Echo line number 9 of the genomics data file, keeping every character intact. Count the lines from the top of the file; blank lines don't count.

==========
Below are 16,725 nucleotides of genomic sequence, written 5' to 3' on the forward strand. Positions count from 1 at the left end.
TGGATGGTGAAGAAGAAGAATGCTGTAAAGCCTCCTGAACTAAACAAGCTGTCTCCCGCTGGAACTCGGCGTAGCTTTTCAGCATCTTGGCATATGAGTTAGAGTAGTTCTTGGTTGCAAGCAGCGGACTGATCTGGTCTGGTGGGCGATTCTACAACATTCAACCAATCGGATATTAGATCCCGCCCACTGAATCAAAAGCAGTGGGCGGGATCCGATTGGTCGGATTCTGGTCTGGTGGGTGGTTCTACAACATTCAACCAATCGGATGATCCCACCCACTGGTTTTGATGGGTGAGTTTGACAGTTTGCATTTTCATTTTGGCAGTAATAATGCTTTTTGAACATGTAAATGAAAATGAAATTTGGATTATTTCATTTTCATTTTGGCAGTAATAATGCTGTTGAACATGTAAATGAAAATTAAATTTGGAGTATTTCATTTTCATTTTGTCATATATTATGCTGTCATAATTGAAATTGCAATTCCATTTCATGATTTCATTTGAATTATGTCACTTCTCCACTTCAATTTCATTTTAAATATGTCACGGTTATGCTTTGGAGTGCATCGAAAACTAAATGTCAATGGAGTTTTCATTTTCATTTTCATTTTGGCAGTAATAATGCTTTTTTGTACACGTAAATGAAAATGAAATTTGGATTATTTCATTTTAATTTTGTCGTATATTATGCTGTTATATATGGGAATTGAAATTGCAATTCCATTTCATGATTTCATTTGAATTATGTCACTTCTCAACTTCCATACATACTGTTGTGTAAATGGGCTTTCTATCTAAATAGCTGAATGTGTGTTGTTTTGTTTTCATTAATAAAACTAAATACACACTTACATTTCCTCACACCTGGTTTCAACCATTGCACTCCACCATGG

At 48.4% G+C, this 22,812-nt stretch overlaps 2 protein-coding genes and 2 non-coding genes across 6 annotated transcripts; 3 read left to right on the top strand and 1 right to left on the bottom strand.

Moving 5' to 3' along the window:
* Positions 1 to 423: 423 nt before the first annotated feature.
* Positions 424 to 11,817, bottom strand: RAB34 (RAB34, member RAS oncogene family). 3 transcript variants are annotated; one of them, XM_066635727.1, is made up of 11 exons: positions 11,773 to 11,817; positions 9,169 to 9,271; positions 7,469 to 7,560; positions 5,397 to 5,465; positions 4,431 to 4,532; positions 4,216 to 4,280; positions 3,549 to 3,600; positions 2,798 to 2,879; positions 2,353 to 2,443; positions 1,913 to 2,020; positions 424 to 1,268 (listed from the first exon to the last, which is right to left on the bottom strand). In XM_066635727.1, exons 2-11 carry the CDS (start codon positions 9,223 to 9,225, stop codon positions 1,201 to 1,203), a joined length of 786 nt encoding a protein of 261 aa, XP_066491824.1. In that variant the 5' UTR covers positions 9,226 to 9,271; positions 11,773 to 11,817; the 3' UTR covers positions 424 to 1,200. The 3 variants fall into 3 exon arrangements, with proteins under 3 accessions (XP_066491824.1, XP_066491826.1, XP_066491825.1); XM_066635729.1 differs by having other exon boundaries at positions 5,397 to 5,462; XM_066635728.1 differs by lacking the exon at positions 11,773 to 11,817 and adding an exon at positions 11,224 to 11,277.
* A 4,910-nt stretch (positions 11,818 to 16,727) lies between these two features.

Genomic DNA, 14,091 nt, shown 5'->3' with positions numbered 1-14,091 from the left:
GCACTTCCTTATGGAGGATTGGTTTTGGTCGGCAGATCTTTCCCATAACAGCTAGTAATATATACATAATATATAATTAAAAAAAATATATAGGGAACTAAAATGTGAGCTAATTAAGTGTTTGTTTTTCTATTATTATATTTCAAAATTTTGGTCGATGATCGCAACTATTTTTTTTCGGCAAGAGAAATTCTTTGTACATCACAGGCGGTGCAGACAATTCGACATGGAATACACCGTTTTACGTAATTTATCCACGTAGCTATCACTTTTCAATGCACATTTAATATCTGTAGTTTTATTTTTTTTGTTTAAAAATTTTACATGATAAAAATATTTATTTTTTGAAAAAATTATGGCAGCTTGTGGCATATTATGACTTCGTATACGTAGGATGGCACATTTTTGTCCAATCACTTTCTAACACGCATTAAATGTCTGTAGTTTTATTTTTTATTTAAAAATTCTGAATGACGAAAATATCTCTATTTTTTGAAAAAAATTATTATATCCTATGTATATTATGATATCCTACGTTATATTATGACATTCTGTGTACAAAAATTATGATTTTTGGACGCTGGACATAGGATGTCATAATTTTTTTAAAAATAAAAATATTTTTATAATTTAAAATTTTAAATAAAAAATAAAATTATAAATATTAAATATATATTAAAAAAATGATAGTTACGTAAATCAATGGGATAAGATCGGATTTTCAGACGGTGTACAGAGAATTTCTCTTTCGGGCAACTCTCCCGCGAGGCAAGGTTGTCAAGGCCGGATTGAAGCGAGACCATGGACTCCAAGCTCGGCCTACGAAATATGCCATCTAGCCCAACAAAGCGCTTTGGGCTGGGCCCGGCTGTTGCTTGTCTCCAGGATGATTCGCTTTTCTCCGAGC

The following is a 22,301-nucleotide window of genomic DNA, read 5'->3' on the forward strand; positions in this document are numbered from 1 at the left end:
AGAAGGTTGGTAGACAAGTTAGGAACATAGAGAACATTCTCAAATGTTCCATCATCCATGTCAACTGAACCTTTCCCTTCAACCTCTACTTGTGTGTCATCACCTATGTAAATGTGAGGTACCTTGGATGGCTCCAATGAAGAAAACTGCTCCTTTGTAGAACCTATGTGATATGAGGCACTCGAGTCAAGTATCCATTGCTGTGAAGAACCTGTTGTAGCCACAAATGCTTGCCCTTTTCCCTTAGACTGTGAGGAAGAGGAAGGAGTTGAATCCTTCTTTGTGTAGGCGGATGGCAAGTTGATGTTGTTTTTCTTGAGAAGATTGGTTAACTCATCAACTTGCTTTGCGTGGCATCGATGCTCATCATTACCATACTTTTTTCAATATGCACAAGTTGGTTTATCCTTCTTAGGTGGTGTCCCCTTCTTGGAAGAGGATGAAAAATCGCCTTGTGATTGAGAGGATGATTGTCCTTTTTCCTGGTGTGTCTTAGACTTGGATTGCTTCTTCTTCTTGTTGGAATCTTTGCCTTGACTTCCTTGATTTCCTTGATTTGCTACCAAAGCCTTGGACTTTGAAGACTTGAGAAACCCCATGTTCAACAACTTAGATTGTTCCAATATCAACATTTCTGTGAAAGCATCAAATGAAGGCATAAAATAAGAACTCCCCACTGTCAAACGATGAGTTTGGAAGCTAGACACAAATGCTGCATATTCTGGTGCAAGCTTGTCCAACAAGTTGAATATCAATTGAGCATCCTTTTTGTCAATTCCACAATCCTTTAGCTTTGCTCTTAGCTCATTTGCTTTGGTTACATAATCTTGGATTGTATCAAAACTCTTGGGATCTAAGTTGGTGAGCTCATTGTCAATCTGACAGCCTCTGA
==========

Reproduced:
GCACTTCCTTATGGAGGATTGGTTTTGGTCGGCAGATCTTTCCCATAACAGCTAGTAATATATACATAATATATAATTAAAAAAAATATATAGGGAACTAAAATGTGAGCTAATTAAGTGTTTGTTTTTCTATTATTATATTTCAAAATTTTGGTCGATGATCGCAACTATTTTTTTTCGGCAAGAGAAATTCTTTGTACATCACAGGCGGTGCAGACAATTCGACATGGAATACACCGTTTTACGTAATTTATCCACGTAGCTATCACTTTTCAATGCACATTTAATATCTGTAGTTTTATTTTTTTTGTTTAAAAATTTTACATGATAAAAATATTTATTTTTTGAAAAAATTATGGCAGCTTGTGGCATATTATGACTTCGTATACGTAGGATGGCACATTTTTGTCCAATCACTTTCTAACACGCATTAAATGTCTGTAGTTTTATTTTTTATTTAAAAATTCTGAATGACGAAAATATCTCTATTTTTTGAAAAAAATTATTATATCCTATGTATATTATGATATCCTACGTTATATTATGACATTCTGTGTACAAAAATTATGATTTTTGGACGCTGGACATAGGATGTCATAATTTTTTTAAAAATAAAAATATTTTTATAATTTAAAATTTTAAATAAAAAATAAAATTATAAATATTAAATATATATTAAAAAAATGATAGTTACGTAAATCAATGGGATAAGATCGGATTTTCAGACGGTGTACAGAGAATTTCTCTTTCGGGCAACTCTCCCGCGAGGCAAGGTTGTCAAGGCCGGATTGAAGCGAGACCATGGACTCCAAGCTCGGCCTACGAAATATGCCATCTAGCCCAACAAAGCGCTTTGGGCTGGGCCCGGCTGTTGCTTGTCTCCAGGATGATTCGCTTTTCTCCGAGC